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Dragons Leaf Notations
Qualité quand ça marche: 2.0
Consistance des Vagues: 1.0
Niveau de Difficulté: 4.0
Foule a l'Eau: 3.0

Général: 3.0

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Surf Report Feed

Statistiques de Houle pour Dragons Leaf, Septembre: Toutes Houles – Tous Vents

The figure illustrates the range of swells directed at Dragons Leaf through an average September and is based upon 2880 NWW3 model predictions since 2006 (values every 3 hours). The wave model does not forecast wind and surf right at the shore so we have chosen the best grid node based on what we know about Dragons Leaf, and at Dragons Leaf the best grid node is 25 km away (16 miles).

The rose diagram describes the distribution of swell directions and swell sizes, while the graph at the bottom shows the same thing but lacks direction information. Five colours show increasing wave sizes. The smallest swells, less than 0.5m (1.5 feet), high are coloured blue. These were forecast 46% of the time. Green and yellow show increasing swell sizes and red shows the largest swells, greater than >3m (>10ft). In either graph, the area of any colour is proportional to how often that size swell was forecast.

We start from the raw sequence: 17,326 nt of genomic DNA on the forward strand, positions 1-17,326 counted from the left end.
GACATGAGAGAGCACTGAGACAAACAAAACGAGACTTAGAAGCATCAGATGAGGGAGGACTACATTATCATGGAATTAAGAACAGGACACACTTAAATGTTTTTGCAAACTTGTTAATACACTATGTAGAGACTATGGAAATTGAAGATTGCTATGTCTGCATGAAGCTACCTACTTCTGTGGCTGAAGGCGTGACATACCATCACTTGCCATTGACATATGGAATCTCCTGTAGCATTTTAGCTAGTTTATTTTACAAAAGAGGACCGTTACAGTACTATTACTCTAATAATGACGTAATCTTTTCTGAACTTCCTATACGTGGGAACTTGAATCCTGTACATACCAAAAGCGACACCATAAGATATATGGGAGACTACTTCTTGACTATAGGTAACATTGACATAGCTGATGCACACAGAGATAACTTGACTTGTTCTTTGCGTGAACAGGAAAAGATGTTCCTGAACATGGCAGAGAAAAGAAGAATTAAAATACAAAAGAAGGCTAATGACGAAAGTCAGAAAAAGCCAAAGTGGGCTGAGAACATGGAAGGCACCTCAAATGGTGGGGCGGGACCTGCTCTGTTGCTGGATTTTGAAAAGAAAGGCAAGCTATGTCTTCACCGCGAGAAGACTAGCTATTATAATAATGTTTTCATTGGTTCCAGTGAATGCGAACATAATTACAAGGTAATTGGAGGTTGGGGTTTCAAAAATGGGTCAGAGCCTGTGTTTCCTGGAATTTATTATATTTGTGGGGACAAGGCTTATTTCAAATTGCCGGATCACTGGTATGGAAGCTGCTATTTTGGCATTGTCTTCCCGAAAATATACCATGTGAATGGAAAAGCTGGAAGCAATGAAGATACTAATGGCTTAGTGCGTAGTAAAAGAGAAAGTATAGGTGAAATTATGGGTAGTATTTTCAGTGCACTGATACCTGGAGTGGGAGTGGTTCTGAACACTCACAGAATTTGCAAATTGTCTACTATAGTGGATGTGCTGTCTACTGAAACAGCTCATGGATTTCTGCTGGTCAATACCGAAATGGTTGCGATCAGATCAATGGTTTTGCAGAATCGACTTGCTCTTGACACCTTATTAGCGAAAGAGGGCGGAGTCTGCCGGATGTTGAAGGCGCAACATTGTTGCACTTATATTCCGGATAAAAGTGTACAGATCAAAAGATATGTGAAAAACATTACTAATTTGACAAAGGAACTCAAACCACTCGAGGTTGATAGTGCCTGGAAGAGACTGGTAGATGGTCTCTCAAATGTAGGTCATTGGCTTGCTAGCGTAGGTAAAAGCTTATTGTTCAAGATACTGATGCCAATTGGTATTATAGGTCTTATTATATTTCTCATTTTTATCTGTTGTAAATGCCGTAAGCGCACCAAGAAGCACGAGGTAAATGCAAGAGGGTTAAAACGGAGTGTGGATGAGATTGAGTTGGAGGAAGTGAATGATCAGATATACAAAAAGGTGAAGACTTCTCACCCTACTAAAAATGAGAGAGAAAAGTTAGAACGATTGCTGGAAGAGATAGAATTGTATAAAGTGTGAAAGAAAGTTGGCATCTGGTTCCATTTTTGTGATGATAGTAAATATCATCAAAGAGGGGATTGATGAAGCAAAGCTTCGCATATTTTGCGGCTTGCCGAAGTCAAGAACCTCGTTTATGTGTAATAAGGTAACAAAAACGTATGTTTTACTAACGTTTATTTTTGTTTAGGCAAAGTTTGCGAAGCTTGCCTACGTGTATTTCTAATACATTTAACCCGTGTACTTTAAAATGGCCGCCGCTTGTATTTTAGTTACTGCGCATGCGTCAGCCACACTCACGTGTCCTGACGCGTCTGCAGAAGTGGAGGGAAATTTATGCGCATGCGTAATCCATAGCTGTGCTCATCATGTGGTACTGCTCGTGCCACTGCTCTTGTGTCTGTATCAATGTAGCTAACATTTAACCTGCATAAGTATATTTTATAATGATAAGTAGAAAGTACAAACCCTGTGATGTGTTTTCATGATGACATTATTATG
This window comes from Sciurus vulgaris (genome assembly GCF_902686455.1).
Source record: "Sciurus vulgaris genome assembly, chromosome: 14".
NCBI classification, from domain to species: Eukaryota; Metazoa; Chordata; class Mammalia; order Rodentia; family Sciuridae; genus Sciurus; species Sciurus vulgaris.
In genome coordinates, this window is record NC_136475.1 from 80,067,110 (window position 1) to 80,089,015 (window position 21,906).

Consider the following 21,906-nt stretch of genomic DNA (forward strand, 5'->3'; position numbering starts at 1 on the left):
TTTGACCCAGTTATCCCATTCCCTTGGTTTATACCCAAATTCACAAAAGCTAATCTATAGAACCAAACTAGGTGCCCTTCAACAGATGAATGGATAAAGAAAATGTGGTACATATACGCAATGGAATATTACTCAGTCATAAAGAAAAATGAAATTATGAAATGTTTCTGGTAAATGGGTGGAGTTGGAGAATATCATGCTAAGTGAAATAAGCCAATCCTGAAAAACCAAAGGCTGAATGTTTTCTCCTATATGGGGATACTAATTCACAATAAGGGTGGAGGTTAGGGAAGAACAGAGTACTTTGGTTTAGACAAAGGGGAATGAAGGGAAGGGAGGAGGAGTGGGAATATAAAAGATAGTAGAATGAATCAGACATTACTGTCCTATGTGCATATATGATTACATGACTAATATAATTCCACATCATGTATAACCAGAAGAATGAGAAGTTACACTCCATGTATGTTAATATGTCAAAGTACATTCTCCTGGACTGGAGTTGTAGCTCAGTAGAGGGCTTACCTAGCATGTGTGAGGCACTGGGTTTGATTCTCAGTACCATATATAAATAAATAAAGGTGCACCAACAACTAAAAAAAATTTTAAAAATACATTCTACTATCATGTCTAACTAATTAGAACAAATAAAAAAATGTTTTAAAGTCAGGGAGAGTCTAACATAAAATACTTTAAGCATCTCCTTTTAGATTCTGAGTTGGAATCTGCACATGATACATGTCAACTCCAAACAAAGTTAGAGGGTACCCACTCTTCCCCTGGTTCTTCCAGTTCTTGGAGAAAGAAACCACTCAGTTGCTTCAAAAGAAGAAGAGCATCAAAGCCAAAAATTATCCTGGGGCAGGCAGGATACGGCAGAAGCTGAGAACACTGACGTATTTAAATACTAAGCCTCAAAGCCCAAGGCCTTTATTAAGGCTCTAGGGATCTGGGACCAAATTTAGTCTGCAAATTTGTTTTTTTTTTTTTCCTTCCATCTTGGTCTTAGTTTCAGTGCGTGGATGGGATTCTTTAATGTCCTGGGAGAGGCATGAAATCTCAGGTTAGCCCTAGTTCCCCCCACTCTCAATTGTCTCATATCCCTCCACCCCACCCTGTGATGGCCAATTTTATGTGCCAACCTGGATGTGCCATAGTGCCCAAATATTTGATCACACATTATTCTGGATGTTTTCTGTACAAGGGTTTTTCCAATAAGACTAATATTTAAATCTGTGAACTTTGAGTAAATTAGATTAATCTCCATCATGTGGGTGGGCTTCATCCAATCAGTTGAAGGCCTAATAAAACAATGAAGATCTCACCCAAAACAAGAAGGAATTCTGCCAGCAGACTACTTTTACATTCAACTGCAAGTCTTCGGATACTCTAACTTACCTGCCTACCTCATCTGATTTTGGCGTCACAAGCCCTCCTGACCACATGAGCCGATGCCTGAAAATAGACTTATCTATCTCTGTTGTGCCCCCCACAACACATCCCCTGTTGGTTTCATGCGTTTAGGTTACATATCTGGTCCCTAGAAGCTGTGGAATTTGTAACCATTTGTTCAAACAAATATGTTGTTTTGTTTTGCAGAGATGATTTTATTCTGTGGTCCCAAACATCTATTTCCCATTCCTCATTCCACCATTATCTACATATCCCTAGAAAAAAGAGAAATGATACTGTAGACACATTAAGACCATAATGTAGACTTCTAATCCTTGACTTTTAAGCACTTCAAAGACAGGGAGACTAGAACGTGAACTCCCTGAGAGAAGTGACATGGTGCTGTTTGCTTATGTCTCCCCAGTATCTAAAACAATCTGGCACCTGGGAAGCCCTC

The diagram indicates that the prevailing swell direction, shown by the biggest spokes, was SSE, whereas the the most common wind blows from the NE. Because the wave model grid is away from the coast, sometimes a strong offshore wind blows largest waves away from Dragons Leaf and out to sea. We lump these in with the no surf category of the bar chart. To keep it simple we don't show these in the rose plot. Because wind determines whether or not waves are surfable at Dragons Leaf, you can load a different image that shows only the swells that were predicted to coincide with glassy or offshore wind conditions. In a typical September, swells large enough to cause good for surfing waves at Dragons Leaf run for about 54% of the time.

IMPORTANT: Beta version feature! Swell heights are open water values from NWW3. There is no attempt to model near-shore effects. Coastal wave heights will generally be less, especially if the break does not have unobstructed exposure to the open ocean.